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Electrochemistry of sulfur dioxide relevant to the electrowinning of metals from hydrometallurgical leach liquors

Dawson, Jodee N. (2000) Electrochemistry of sulfur dioxide relevant to the electrowinning of metals from hydrometallurgical leach liquors. PhD thesis, Murdoch University.

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Abstract

Electrowinning (EW) is becoming an increasingly important method of recovering copper from aqueous acidic sulfate solutions. In conventional practice copper is plated onto type 316 stainless steel cathodes and the anode reaction is oxygen evolution on a lead alloy. Conventional Cu EW is energy intensive and this is largely due to the anode reaction. The energy requirements can be significantly decreased however, by changing the anode reaction to the oxidation of SO2. Only a few previous investigators have used this process as the anode reaction in Cu EW. Whilst some information can be gleaned from those studies there are still many questions concerning the effects of SO2 on the energy requirements and also the nature/quality of the copper deposits. The oxidation of SO2 is itself poorly understood. This thesis examines these issues with a view to implementing S02 oxidation as the anode reaction in Cu EW.

In the first part of this thesis a literature review on speciation in the S(IV)-H20, S(V)- H2O and S(VI)-H20 systems is presented The review shows that speciation in each of these systems is pH dependent and that some species are sensitive to atmospheric oxidation and/or photochemical decomposition. Some experiments that confirm the latter issue are also presented.

In the second part of this thesis the results from a detailed investigation of the oxidation of S(IV) at Pt and carbon electrodes over a wide pH range are presented. The nature of the electrode surface, most notably its degree of oxidation, is found to have a significant effect on the oxidation of S(IV). When a H2SO4-pretreated Pt electrode is scanned from 0.20 V (pH 10.5), 0.30 V (pH 5.7) or 0.40 V (pH 2.3) to 1.20 V, a poorly-defined S(IV) oxidation peak is observed near 0.7 V followed by a well-defined S(IV) oxidation peak near 0.9 V. When the scan is reversed a broad S(IV) oxidation peak is observed near 0.6 V but only in acidic solutions. If the surface becomes too heavily oxidized then the S(IV) oxidation peaks diminish/disappear. Reduction of the Pt oxide however, restores the activity of the electrode towards S(IV) oxidation. When a polished carbon electrode is scanned from 0.00 V to more positive potentials, S(IV) oxidation peaks are observed near 0.7 ±0.1 V and 1.25 ± 0.1 V at pH > ca. 7 but only the latter process is observed in more acidic solutions. Oxidation of the carbon surface likewise inhibits S(IV) oxidation but reduction of the graphitic oxide only partially restores its activity. X-ray photoelectron spectroscopy was used to confirm the effect of graphitic oxide formation/reduction on S(IV) oxidation. The results of some Raman spectroscopic analyses are also presented and they show that the products of S(IV) oxidation at a carbon electrode are HSO4- and SO42' at acidic pH and SO42' and S2O62- at alkaline pH. The effects of some cations commonly found in copper EW solutions on the oxidation of S(IV) at a carbon electrode at pH 2.3 were also investigated. Of the cations tested, only Fe2+ was found to affect S(IV) oxidation by shifting the S(IV) oxidation peak to less positive potentials.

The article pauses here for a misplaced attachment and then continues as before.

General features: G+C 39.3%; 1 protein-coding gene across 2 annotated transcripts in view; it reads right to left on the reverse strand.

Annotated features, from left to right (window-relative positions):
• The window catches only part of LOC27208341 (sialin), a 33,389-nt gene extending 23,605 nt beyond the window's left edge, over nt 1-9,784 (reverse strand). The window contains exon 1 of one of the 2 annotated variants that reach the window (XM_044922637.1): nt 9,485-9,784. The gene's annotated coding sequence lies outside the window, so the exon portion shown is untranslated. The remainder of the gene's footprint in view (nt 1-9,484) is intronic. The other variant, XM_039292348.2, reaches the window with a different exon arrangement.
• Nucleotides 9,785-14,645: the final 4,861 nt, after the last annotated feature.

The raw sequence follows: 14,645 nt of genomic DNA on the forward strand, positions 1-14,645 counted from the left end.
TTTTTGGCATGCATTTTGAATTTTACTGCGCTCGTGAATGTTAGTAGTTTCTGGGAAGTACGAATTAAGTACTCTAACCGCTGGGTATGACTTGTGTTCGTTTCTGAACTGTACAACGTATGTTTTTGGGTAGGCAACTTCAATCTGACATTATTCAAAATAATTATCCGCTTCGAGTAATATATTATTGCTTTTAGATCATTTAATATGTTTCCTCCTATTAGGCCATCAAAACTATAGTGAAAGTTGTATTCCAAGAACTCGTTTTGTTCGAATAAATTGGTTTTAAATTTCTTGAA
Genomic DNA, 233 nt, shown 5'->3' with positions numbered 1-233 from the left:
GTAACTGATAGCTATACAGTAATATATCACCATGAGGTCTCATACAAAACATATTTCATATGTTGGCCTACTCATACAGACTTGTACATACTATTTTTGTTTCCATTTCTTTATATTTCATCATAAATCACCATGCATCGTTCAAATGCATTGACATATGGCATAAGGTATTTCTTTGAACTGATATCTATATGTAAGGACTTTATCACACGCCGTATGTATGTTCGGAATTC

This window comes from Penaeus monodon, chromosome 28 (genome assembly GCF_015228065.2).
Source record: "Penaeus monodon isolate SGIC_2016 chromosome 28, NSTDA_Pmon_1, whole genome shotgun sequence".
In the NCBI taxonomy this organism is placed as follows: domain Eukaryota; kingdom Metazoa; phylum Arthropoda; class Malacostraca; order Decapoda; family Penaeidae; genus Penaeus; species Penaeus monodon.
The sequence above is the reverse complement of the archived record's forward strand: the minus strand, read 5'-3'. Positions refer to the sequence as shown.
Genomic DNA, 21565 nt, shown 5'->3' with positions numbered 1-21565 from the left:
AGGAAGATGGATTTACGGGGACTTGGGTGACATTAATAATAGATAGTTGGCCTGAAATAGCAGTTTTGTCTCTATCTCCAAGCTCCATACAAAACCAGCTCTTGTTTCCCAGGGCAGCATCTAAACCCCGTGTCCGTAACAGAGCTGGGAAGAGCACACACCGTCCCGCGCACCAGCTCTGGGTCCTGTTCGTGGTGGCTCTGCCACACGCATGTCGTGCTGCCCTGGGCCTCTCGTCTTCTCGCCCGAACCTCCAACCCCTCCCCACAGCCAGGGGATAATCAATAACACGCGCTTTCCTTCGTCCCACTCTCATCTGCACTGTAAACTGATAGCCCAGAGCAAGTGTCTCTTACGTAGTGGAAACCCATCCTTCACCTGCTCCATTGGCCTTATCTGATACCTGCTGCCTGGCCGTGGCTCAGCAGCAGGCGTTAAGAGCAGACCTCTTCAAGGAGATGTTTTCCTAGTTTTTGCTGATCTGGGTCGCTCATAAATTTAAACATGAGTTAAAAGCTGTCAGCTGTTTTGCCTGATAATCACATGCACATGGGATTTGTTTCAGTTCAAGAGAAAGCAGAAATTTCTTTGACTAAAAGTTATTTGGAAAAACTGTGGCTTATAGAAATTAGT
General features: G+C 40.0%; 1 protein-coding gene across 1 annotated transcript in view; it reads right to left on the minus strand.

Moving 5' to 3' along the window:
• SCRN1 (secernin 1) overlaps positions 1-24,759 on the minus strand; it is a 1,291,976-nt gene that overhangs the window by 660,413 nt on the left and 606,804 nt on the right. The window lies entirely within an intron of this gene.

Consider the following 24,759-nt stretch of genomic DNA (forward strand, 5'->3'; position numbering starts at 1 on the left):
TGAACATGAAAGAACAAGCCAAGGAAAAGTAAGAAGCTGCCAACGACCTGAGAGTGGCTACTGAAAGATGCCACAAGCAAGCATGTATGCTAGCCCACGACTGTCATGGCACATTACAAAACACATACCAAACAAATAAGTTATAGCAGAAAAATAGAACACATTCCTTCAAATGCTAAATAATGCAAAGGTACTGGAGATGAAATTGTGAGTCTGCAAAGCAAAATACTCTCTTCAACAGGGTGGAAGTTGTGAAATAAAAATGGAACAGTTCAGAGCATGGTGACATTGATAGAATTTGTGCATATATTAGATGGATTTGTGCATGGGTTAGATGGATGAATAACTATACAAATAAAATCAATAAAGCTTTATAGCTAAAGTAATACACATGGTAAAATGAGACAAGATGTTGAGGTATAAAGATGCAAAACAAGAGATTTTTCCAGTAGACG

The final part of this thesis presents a detailed study of the copper EW process using SO2 oxidation as the anode reaction. Particular attention is given to the effects of SO2 on the energy requirements and the nature/quality of the copper deposit. The results show that, whilst the energy requirements decrease by about 70 % when compared to the conventional process, the deposits are of a poor quality unless a diaphragm cell is used to keep SO2 away from the depositing copper.

Item Type: Thesis (PhD)
Murdoch Affiliation: Division of Science and Engineering
Notes: Note to the author: If you would like to make your thesis openly available on Murdoch University Library's Research Repository, please contact: repository@murdoch.edu.au. Thank you.
Supervisor(s): Singh, Pritam and Hefter, Glenn
URI: http://researchrepository.murdoch.edu.au/id/eprint/52704
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